Labor experts said Microsoft Corp.'s $97 million settlement of a class-action lawsuit involving long-term temporary employees will force companies to scrutinize how they classify their temporary and contract workers.
Microsoft will pay the money to 8,000 temporary workers—dubbed "permatemps"—and their lawyers, who charged that the software vendor should have offered the temps stock option benefits. The settlement, which was announced last week, would end an 8-year-old suit against the company.
"Microsoft just sent a $100 million message... to corporate America that if you have permatemps, either make them full-time employees or make sure they're true temporary or contract workers," said Marcus Courtney, co-founder of the Seattle-based Washington Alliance of Technology Workers (WashTech) and a former Microsoft permatemp. WashTech organized on behalf of Microsoft's permatemps.
According to the American Staffing Association (ASA) in Alexandria, Va., technology jobs accounted for about 11% of the payroll for all temporary positions in 1998, though such workers represent little more than 2% of the workforce.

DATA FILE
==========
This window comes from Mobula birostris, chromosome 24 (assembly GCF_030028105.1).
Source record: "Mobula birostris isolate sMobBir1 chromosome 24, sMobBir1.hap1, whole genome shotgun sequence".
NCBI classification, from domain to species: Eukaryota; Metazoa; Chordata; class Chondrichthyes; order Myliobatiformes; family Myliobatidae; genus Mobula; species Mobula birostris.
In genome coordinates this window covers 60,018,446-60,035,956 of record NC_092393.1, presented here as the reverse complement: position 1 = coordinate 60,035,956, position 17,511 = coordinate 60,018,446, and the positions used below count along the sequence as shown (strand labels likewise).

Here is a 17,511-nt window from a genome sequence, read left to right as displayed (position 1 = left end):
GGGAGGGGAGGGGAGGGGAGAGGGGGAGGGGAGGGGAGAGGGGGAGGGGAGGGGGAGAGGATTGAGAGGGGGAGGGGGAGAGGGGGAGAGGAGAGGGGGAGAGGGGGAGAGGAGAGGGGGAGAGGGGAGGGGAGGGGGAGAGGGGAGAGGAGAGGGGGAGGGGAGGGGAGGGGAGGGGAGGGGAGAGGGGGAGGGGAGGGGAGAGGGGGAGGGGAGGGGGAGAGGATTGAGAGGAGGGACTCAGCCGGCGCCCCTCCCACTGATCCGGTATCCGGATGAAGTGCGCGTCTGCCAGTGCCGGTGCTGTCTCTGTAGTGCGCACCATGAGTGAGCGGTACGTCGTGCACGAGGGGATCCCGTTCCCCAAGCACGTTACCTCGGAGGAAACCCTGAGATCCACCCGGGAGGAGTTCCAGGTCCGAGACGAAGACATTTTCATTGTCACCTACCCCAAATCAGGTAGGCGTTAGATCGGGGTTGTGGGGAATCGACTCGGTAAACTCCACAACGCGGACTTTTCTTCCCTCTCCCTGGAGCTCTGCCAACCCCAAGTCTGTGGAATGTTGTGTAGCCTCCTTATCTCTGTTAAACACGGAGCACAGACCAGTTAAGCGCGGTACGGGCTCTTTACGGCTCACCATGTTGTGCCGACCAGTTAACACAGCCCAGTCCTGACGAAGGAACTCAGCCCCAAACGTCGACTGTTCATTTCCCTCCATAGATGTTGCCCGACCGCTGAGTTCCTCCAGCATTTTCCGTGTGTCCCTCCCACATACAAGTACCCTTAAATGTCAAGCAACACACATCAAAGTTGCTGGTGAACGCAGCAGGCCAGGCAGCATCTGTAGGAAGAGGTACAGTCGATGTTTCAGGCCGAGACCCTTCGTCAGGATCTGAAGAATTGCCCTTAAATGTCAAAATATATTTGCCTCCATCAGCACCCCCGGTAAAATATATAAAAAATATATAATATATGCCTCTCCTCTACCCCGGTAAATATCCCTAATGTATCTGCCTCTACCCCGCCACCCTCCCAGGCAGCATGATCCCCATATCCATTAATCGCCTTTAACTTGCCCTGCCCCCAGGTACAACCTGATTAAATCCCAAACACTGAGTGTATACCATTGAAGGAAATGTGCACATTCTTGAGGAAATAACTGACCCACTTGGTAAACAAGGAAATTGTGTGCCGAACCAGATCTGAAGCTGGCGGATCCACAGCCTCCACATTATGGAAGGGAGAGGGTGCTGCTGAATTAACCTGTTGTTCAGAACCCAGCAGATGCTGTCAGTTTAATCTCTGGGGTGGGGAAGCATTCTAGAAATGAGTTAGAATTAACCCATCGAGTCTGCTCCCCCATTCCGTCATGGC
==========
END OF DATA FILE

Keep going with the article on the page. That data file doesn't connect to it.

Mark Roberts, the ASA's general counsel, said one of Microsoft's mistakes was that it used ambiguous language in drafting the benefit plans that distinguish employees from temporary workers. Employers should draft sound contracts that make it clear "in the eyes of the IRS or courts" whether the worker is a contractor or an employee, he said.
Some companies make the mistake of classifying workers as contractors even though they work side by side with full-time employees, performing the same functions, said Raymond Dixson, a labor attorney at Fenwick & West LLP in Palo Alto, Calif. Characteristics that distinguish contractors from full-time employees include work on discrete projects, work for a flat fee and work that doesn't require close supervision, said Dixson.
"Sometimes companies realize that they can't make [someone] a contractor because of the nature of their work," he said. This includes some programming positions that require supervision, he said.
Some employers may find that IT workers want to work as contractors because they like the flexibility, said Dixson. In such situations, companies should make sure that the working relationship is set up as a contract relationship at the outset, ensuring that contractors rely on their own equipment and resources, such as e-mail accounts and business cards, he said.
Courtney said the settlement probably doesn't represent the end of the use of contractors, but it may be a spur to re-evaluate policies.
$97 million will be paid to 8,000 workers and their attorneys.
A U.S. District Court judge in Seattle approved the deal last week, but it must be formally approved before going into effect.
The settlement would end an 8-year-old class-action lawsuit.